Andrew Sparrow (5,369 followers)
40) (62)
Political Scrapbook (5,358 followers)
41) (22)
Lynne Featherstone MP (5,187 followers)
UCL Occupation (4,549 followers)
43) (9)
James Cleverly (4,411 followers)
44) (35)
Next Left (4,320 followers)
45) (27)
Think Politics (4,130 followers)
38 Degrees (4,121 followers)
47) (33)
LibDem Voice (4,081 followers)
48) (23)
A View From the Public Gallery (4,000 followers)
Charlie Beckett (3,910 followers)
50) (21)
Obnoxio the Clown (3,773 followers)
51) (32)
Mark Pack (3,711 followers)
52) (31)
Bloggerheads (3,577 followers)
53) Police State UK (3,563 followers)
Labour Uncut (3,533 followers)
55) Jonathan Isaby (3,484 followers)
Gordon MacMillan (3,449 followers)
57) Jim Knight (3,442 followers)
58) (48) Douglas Carswell MP (3,316 followers)
Hannah Nicklin (3,308 followers)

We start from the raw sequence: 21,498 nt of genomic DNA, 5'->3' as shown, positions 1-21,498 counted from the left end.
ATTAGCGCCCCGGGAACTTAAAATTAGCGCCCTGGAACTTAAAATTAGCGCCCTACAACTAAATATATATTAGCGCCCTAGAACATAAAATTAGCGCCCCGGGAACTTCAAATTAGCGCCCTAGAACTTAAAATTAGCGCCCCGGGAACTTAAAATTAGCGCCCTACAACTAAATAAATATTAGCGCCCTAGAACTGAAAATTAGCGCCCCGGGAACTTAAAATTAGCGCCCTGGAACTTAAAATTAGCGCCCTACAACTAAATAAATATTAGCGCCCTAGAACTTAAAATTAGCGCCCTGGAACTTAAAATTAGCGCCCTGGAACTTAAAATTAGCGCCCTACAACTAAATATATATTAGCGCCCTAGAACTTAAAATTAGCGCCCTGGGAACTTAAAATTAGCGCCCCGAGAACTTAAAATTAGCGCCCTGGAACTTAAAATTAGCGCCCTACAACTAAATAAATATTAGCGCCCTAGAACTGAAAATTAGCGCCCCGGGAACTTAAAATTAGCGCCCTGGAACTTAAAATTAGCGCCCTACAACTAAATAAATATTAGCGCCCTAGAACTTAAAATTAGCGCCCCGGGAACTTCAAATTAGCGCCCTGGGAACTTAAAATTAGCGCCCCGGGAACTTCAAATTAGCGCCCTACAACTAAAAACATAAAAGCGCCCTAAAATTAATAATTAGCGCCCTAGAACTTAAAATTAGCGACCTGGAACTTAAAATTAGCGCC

60) (67)
Labour Matters (3,276 followers)
61) (43)
Adam Smith Institute Blog (3,123 followers)
62) (55)
Adam Bienkov (3,073 followers)
Iain Martin (2,972 followers)
64) Conservative Home (2,901 followers)
65) (34)
Jon Worth's Euroblog (2,899 followers)
Lisa Ansell (2,823 followers)
67) (65)
Boris Watch (2,762 followers)
James Delingpole (2,660 followers)
69) (49)
Eric Joyce MP (2,607 followers)
Progress (2,590 followers)
71) (75)
Martin Bright (2,590 followers)
False Economy (2,517 followers)
73) (54)
Dizzy Thinks (2,510 followers)
Tristram Hunt (2,506 followers)
Hopi Sen (2,491 followers)
James Kirkup (2,442 followers)
Old Holborn (2,434 followers)
78) (89)
Angry Mob (2,420 followers)
79) (88)
Cardiff Blogger (2,318 followers)
80) (64)
A Very Public Sociologist (2,230 followers)
Lenin's Tomb (2,037 followers)